Allied Health - Capacity at a Glance (CAAG)

Allied Health - Capacity at a Glance

Allied Health clinicians are health care professions distinct from nursing, medicine, and pharmacy and they form part of the hospital multi-disciplinary team that care for patients. At Waitemata DHB the Allied Health clinicians are based in their own departments and not allocated to sepcific wards or units.

Staffing levels across our wards can very daily due to vacancies and leave and there was no visibility of allied health staffing capacity each day across both the North Shore and Waitakere Hospital sites.

The Allied Health team also had no single communication strategy to communicate capacity across each inpatient wards. Team leaders would email charge nurse managers with any significant capacity concerns as they occurred.

Allied Health clinicians would then communicate workload requirements via meetings and cells phones to reallocate resources according to clinical need and priority of each patient.

What are we trying to achieve?

Capacity at a Glance (CAAG)

Capacity at a glance (CAAG) is an electronic board displaying information about bed availability on our inpatient wards, Elective Surgery Centre (ESC), Emergency Departments and Assessment & Diagnostic Units (ADU). CAAG boards give an overall view of bed availability however there is minimal patient information.

The CAAG boards are colour coded for the specialty (eg surgical, medical) that the patient has been assigned to. Each block displayed represents a bed that is available on a ward. The empty or white blocks for each ward are available beds.

Using this technology as a base the Allied Health team wanted visibility of the CAAG Boards so that each day they can see allied health staffing capacity, and where Allied Health staff are needed within the hospital. This will help the Allied Health team to prioritise their workload and ensure patient care and assessments are completed. 

The tool uses a traffic light system with green showing standard staffing  through to red indicating a critical care capacity deficit. Variance indicators guide a consistent and transparent approach to defining capacity and will help us streamline and integrate the service provided to our patients.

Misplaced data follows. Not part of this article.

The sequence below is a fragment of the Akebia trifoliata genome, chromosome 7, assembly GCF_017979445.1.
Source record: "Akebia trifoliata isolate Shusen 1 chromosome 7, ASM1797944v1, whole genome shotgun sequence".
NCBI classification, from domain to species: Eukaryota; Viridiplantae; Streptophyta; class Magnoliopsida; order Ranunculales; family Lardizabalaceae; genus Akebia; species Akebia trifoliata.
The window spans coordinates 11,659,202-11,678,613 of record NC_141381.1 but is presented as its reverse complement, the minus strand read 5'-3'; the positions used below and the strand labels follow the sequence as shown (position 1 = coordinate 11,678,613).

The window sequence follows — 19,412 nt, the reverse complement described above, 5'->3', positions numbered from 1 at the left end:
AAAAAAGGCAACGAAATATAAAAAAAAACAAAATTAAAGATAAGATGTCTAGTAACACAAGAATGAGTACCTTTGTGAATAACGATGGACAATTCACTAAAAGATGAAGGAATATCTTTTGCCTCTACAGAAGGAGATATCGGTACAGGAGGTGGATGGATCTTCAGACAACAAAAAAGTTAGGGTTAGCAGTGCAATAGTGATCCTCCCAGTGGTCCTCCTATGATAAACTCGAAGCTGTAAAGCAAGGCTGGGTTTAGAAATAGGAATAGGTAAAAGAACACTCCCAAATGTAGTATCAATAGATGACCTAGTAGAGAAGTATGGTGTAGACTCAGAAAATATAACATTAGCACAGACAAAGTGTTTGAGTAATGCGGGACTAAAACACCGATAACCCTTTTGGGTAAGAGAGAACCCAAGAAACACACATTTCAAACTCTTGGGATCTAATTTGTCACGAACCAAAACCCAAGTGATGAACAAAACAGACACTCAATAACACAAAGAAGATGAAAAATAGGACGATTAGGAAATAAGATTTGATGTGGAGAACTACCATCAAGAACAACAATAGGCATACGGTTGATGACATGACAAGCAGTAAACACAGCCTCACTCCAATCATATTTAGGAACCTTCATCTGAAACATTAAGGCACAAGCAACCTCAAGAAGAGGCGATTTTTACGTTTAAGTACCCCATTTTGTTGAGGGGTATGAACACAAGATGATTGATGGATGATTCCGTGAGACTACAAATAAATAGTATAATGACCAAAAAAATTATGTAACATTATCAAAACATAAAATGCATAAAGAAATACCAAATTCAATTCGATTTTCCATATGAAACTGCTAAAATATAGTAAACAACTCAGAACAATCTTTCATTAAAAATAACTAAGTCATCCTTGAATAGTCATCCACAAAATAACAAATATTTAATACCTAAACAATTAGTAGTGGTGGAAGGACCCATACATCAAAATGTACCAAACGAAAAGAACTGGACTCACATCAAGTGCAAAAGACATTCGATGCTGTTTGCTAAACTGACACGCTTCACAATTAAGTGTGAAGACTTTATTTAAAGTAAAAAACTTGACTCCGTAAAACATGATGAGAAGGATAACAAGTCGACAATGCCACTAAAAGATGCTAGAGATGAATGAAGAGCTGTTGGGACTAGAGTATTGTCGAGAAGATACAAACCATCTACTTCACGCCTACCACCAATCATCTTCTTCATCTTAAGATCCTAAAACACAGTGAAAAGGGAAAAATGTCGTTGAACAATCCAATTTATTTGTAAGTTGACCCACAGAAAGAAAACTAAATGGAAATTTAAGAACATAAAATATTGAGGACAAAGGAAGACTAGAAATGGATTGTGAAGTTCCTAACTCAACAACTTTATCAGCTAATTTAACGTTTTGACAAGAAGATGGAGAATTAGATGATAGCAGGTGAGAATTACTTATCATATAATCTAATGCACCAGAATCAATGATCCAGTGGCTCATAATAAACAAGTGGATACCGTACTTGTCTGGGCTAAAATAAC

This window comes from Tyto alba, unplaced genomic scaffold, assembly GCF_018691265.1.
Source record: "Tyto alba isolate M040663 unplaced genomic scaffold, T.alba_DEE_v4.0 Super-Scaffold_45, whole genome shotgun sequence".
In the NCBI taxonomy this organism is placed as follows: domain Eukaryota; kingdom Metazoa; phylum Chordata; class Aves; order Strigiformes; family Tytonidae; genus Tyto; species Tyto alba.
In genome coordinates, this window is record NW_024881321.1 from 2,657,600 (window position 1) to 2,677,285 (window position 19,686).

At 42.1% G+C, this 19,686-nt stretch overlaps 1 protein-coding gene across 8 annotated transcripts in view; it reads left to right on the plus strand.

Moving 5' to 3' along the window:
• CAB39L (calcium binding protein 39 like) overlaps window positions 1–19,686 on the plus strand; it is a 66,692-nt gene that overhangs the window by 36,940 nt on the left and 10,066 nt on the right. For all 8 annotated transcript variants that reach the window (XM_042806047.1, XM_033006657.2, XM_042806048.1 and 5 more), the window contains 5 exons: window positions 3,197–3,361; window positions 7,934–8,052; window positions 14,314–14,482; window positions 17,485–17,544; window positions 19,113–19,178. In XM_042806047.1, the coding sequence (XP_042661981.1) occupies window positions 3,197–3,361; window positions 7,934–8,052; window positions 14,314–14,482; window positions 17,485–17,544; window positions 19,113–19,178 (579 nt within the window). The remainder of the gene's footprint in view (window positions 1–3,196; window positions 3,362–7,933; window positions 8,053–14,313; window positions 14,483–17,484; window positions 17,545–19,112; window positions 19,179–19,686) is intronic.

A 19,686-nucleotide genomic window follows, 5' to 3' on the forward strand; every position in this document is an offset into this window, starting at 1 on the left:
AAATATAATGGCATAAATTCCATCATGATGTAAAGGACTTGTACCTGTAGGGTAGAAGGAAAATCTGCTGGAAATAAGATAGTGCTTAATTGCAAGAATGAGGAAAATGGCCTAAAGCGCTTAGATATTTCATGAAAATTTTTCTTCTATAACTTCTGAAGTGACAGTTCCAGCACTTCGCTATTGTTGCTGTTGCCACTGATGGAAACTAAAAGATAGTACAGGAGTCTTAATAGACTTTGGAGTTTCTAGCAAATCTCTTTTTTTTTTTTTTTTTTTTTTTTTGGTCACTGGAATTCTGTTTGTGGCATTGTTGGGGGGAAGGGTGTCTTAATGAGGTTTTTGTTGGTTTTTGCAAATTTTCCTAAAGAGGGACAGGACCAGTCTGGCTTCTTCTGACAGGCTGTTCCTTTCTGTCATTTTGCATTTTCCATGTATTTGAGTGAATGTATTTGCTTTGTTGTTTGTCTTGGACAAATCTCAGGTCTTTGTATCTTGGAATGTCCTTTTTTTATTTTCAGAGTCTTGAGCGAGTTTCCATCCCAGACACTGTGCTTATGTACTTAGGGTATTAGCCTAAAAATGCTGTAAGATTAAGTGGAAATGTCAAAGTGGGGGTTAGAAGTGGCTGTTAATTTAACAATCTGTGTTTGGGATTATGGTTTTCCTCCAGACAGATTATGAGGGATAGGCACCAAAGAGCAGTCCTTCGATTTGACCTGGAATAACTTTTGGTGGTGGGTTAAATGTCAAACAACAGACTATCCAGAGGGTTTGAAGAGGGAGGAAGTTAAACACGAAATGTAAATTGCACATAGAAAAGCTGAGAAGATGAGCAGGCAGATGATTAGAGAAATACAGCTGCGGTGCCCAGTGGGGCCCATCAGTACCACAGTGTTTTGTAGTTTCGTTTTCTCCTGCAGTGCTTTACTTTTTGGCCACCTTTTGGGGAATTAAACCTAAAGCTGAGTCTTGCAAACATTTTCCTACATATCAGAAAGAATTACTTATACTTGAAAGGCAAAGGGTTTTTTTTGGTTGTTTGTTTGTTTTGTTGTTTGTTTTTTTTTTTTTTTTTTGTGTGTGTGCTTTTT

What have we done?

The allied health capacity at a glance tool has been developed through two separate "pen and paper" trials to determine the appropriate variance colour indicators.

This was achieved manually using spreadsheets and creating the view and emailing out the information to the allied health teams on a daily basis.

Extensive consultation was undertaking with key stakeholders including all allied health disciplines and nursing groups.

Where to from here?

The Allied Health CAAG tool has been successfully trialled with an immediate improvement in the communication and management of allied health capacity on a daily basis across both hospital sites. Staff have also found the tool to be very informative and clear.

The electronic Allied Health CAAG tool is now under development and will be live in due course.

Allied Health Roles

Dietitian (DT)

  • A dietitian (or dietician) is an expert in dietetics; that is, human nutrition and the regulation of diet
  • A dietitian alters their patient's nutrition based upon their medical condition and individual needs
  • Dietitians are regulated healthcare professionals licensed to assess, diagnose, and treat nutritional problems

Needs Assessment Service Coordinator (NASC)

  • Every person who wishes to receive disability support services funded by a DHB must be needs assessed by a needs assessment service coordinator (NASC)
  • The information from the assessment is then used to determine the level of need the person has – very low, low, medium, high or very high

Occupational Therapist (OT)

  • An occupational therapist applies their specific knowledge to enable people to engage in activities of daily living that have personal meaning and value
  • Occupational therapists develop, improve, sustain, or restore independence to any person who has an injury, illness, disability or psychological dysfunction

Physiotherapist (PT)

  • A Physiotherapist helps people affected by injury, illness or disability through movement and exercise, manual therapy, education and advice
  • Physiotherapists maintain health for people of all ages, helping patients to manage pain and prevent disease

Speech Language Therapist (SLT)

  • A speech language therapist provides treatment, support and care for children and adults who have difficulties with communication, or with eating, drinking and swallowing

Social Worker (SW)

  • A social worker helps patients solve and cope with problems in their everyday lives that maybe impacting on their medical condition and recovery
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